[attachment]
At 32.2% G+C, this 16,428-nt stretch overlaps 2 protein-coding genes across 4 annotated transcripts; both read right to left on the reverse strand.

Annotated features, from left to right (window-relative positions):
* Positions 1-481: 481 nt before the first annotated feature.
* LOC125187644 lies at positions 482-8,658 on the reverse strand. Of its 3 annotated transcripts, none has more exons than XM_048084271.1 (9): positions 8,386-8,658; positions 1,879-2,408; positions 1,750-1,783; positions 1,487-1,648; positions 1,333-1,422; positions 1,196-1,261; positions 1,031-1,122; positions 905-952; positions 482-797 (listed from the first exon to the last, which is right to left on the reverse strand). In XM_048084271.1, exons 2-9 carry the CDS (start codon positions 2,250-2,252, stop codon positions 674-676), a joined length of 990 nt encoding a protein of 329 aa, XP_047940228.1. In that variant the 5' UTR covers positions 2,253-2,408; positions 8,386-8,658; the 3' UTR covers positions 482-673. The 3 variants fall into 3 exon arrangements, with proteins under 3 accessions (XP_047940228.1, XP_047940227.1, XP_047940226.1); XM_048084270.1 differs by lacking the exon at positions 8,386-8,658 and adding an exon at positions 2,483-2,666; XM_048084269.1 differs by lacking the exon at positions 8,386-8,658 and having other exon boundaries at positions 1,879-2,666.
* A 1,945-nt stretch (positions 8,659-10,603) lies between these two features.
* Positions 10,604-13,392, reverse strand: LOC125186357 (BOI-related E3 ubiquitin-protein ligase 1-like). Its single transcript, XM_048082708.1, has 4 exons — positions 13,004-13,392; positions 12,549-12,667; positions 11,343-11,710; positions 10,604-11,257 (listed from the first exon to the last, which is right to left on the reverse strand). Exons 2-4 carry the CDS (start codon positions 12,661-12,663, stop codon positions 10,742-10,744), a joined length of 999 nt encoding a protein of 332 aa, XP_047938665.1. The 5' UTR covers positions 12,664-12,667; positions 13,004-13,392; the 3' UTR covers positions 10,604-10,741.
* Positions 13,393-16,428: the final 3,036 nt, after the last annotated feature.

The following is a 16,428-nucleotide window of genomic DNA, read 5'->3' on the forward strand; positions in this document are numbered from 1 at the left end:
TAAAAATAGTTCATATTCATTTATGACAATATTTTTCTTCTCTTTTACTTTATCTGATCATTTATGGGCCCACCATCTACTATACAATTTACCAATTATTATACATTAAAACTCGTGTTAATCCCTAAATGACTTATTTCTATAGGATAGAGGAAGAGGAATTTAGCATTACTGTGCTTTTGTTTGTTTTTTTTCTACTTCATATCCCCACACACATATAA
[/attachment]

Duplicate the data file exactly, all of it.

At 32.2% G+C, this 16,428-nt stretch overlaps 2 protein-coding genes across 4 annotated transcripts; both read right to left on the reverse strand.

Annotated features, from left to right (window-relative positions):
* Positions 1-481: 481 nt before the first annotated feature.
* LOC125187644 lies at positions 482-8,658 on the reverse strand. Of its 3 annotated transcripts, none has more exons than XM_048084271.1 (9): positions 8,386-8,658; positions 1,879-2,408; positions 1,750-1,783; positions 1,487-1,648; positions 1,333-1,422; positions 1,196-1,261; positions 1,031-1,122; positions 905-952; positions 482-797 (listed from the first exon to the last, which is right to left on the reverse strand). In XM_048084271.1, exons 2-9 carry the CDS (start codon positions 2,250-2,252, stop codon positions 674-676), a joined length of 990 nt encoding a protein of 329 aa, XP_047940228.1. In that variant the 5' UTR covers positions 2,253-2,408; positions 8,386-8,658; the 3' UTR covers positions 482-673. The 3 variants fall into 3 exon arrangements, with proteins under 3 accessions (XP_047940228.1, XP_047940227.1, XP_047940226.1); XM_048084270.1 differs by lacking the exon at positions 8,386-8,658 and adding an exon at positions 2,483-2,666; XM_048084269.1 differs by lacking the exon at positions 8,386-8,658 and having other exon boundaries at positions 1,879-2,666.
* A 1,945-nt stretch (positions 8,659-10,603) lies between these two features.
* Positions 10,604-13,392, reverse strand: LOC125186357 (BOI-related E3 ubiquitin-protein ligase 1-like). Its single transcript, XM_048082708.1, has 4 exons — positions 13,004-13,392; positions 12,549-12,667; positions 11,343-11,710; positions 10,604-11,257 (listed from the first exon to the last, which is right to left on the reverse strand). Exons 2-4 carry the CDS (start codon positions 12,661-12,663, stop codon positions 10,742-10,744), a joined length of 999 nt encoding a protein of 332 aa, XP_047938665.1. The 5' UTR covers positions 12,664-12,667; positions 13,004-13,392; the 3' UTR covers positions 10,604-10,741.
* Positions 13,393-16,428: the final 3,036 nt, after the last annotated feature.

The following is a 16,428-nucleotide window of genomic DNA, read 5'->3' on the forward strand; positions in this document are numbered from 1 at the left end:
TAAAAATAGTTCATATTCATTTATGACAATATTTTTCTTCTCTTTTACTTTATCTGATCATTTATGGGCCCACCATCTACTATACAATTTACCAATTATTATACATTAAAACTCGTGTTAATCCCTAAATGACTTATTTCTATAGGATAGAGGAAGAGGAATTTAGCATTACTGTGCTTTTGTTTGTTTTTTTTCTACTTCATATCCCCACACACATATAA